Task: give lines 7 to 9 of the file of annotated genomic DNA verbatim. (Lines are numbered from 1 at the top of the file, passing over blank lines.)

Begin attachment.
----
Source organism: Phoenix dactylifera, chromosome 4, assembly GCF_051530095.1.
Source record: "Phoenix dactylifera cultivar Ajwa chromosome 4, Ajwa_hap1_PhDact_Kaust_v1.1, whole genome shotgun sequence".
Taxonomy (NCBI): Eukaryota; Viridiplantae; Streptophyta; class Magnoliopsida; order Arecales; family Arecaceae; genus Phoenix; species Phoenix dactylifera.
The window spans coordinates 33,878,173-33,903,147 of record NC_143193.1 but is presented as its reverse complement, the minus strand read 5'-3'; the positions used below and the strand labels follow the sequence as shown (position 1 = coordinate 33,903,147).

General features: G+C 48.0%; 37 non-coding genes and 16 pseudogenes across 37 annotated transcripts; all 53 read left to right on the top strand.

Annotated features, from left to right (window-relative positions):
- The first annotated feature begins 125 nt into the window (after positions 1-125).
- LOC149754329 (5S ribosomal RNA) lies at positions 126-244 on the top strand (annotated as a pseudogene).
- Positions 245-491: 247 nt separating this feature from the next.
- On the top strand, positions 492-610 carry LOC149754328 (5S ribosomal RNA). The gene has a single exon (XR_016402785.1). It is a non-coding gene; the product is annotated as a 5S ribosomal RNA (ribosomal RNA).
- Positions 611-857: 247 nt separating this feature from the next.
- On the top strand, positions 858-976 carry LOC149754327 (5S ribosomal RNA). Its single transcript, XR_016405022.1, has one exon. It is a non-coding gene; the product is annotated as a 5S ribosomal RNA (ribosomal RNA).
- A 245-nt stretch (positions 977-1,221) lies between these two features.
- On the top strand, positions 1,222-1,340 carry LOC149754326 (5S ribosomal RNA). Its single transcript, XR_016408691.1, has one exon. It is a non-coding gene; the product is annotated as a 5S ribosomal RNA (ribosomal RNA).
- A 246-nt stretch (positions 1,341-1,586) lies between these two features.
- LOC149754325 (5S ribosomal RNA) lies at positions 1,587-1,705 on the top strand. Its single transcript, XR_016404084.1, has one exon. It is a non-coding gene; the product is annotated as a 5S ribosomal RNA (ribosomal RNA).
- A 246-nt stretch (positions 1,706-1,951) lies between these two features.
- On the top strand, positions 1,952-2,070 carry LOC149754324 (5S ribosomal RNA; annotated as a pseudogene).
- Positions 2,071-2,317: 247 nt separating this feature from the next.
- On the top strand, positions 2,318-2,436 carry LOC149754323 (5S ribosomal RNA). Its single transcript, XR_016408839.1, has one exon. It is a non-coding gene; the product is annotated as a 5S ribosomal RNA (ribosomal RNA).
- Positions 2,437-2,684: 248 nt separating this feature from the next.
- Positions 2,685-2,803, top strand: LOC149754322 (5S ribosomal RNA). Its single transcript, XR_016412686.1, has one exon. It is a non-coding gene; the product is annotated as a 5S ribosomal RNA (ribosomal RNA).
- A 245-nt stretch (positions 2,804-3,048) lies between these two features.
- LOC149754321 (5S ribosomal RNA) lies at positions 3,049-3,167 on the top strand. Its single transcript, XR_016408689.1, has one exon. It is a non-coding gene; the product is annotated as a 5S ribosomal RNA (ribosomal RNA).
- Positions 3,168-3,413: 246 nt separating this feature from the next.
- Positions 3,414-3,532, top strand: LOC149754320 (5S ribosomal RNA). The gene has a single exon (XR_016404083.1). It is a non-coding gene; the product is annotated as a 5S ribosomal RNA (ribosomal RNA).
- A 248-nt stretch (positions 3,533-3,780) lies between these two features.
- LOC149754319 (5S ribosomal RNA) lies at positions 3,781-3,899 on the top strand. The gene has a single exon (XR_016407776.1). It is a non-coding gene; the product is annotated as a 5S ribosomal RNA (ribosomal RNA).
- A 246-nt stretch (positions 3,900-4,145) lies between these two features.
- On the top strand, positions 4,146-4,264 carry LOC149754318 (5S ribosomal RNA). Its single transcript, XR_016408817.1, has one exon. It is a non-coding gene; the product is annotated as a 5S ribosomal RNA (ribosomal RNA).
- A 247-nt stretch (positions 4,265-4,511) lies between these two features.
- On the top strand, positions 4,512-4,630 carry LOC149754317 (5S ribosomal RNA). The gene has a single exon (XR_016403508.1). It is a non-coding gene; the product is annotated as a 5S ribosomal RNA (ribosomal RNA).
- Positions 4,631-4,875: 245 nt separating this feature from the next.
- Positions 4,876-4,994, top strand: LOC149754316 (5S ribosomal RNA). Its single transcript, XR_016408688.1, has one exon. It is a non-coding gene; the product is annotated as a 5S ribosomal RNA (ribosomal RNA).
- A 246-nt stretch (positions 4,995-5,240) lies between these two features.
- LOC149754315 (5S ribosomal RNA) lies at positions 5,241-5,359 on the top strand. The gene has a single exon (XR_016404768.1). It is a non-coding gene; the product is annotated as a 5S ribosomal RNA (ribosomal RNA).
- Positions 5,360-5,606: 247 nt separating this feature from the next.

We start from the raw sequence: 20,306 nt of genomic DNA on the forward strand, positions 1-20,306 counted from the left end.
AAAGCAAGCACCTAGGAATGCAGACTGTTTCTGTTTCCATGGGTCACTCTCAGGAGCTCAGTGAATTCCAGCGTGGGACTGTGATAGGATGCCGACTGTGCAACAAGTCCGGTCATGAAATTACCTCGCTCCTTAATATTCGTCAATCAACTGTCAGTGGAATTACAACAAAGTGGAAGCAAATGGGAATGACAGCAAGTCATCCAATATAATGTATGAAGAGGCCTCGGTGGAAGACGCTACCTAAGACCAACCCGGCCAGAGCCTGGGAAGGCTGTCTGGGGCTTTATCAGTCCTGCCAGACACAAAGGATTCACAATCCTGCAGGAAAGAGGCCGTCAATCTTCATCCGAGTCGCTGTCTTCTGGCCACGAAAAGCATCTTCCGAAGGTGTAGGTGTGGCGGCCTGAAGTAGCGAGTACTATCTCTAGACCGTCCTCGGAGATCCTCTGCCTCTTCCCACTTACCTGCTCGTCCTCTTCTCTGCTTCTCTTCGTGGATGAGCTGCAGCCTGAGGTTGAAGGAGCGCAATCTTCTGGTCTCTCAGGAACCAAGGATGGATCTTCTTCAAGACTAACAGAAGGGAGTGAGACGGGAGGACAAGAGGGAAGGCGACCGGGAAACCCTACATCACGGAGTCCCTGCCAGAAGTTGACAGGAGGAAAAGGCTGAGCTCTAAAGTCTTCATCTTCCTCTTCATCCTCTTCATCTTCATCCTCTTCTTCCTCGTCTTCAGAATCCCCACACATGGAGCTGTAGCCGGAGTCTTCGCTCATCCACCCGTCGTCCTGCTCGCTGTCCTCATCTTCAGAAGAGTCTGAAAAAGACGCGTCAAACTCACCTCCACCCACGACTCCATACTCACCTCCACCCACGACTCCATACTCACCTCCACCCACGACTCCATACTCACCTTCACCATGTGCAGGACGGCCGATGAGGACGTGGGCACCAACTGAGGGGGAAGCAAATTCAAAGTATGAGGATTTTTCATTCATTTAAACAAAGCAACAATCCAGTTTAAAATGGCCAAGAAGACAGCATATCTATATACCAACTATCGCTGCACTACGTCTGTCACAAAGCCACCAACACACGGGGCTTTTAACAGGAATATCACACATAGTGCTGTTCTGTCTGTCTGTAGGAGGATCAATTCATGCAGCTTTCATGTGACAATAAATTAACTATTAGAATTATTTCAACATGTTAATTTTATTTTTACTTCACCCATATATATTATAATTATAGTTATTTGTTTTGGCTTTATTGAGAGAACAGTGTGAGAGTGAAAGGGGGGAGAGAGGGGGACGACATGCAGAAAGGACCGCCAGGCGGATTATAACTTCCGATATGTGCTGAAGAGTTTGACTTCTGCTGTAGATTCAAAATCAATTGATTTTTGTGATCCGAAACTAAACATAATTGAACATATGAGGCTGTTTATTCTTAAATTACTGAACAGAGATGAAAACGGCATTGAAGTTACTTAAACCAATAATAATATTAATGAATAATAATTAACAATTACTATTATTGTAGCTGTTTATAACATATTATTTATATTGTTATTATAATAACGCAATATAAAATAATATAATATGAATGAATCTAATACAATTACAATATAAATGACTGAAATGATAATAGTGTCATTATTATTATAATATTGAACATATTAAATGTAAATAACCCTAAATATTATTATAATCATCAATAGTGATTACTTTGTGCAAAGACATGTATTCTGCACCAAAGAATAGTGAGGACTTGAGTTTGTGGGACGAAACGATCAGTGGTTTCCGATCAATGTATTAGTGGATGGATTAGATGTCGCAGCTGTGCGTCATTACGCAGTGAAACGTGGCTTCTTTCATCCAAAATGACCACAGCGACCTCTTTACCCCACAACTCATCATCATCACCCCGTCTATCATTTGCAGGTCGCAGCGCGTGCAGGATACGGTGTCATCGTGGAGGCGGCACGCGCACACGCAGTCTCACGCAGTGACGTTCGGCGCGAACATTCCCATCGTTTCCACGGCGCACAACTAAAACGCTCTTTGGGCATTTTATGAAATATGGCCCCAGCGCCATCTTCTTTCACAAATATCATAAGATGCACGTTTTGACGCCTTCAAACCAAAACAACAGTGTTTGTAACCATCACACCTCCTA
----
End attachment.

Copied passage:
- The first annotated feature begins 125 nt into the window (after positions 1-125).
- LOC149754329 (5S ribosomal RNA) lies at positions 126-244 on the top strand (annotated as a pseudogene).
- Positions 245-491: 247 nt separating this feature from the next.